What scenarios will drive users to engage with a conversational solution? What questions or requests will be asked of the solution? The answers to these questions will dictate how you train your classifier.

Many companies start with an idea that a chatbot should be built based on their website’s Frequently Asked Questions (FAQ). An FAQ may be a good starting point as a concept, but it has two inherent risks:

1) Lack of evidence that users actually will ask these questions, which can result in wasted effort and resources

2) Lack of sufficient, representative training data

Unfortunately, the FAQ isn’t a list of questions that are frequently asked — it is a collection of answers that are frequently provided. Sound pretty nuanced? The difference is this: the list of “FAQ questions” maps one official, canonized version of each question to the corresponding answer. When we build a natural language classifier, we are looking for multiple variations of how each particular type of request might be worded.

If your data collection strategy provided you with representative data, identifying the appropriate scope should be pretty straightforward: label your utterances and take a look at the volume distribution. Your chart will probably look something like this:

This type of chart is commonly referred to as “long tail”, or “fat head/long tail”.
This type of chart is commonly referred to as “long tail”, or “fat head/long tail”.

Pick a cutoff point for minimum training examples per intent. Anything to the left of that cutoff should be included because the evidence indicates that these questions are likely to be asked.

Keep in mind that if you choose to omit training for questions that are frequently asked, your solution will probably default to a standard “Don’t Understand” response such as, “I’m sorry, I didn’t understand your question, please re-phrase your request.” No amount of re-phrasing is going to deliver a satisfactory answer for the user. This experience will probably leave them extremely frustrated. The solution will gain more trust and confidence from your users if it can acknowledge the topic, even if it has to deflect or escalate the user.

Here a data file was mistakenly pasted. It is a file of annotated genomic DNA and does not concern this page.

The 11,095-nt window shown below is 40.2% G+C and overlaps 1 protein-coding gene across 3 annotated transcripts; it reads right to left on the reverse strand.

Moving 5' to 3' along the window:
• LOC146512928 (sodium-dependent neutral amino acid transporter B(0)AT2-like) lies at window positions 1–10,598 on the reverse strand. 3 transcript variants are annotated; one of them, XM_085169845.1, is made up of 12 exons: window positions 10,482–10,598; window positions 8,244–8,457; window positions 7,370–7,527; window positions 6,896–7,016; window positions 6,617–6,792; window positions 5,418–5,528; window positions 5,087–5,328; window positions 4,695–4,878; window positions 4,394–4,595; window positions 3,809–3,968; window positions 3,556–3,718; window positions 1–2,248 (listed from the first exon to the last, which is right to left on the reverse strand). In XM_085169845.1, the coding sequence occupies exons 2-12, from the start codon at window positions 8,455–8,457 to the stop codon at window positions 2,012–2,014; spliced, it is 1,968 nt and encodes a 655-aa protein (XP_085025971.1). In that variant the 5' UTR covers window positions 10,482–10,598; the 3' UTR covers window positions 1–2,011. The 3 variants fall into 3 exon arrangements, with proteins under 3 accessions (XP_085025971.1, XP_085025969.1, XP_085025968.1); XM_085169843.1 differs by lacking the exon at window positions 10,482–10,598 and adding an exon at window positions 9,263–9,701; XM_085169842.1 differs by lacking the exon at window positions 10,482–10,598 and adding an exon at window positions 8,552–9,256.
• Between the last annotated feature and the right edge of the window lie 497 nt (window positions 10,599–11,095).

If you don’t have the option of following a data-driven approach for your initial launch, it is all the more important to plan for iterative, fast-follow improvement cycles (e.g. Agile sprints). Plan to review your logs immediately to determine the gap between what you hypothesized users would ask and what they actually ask.

Summary, Part One

At this point, you should have a good understanding of how to establish a team, plan for working sessions, and select the scope for your solution. In the second part of this series, we will get into some specific guidelines for working with your data.

Continue to Part Two…

Special thanks to the reviewers: Andrew Freed, Leo Mazzoli, and Zach Eslami

Cari Jacobs is a Cognitive Engineer at IBM and has been working with companies to implement Watson AI solutions since 2014. Cari enjoys kayaking, science fiction, and Brazilian jiu jitsu.

IBM Data and AI

AI Trust | Automation | Language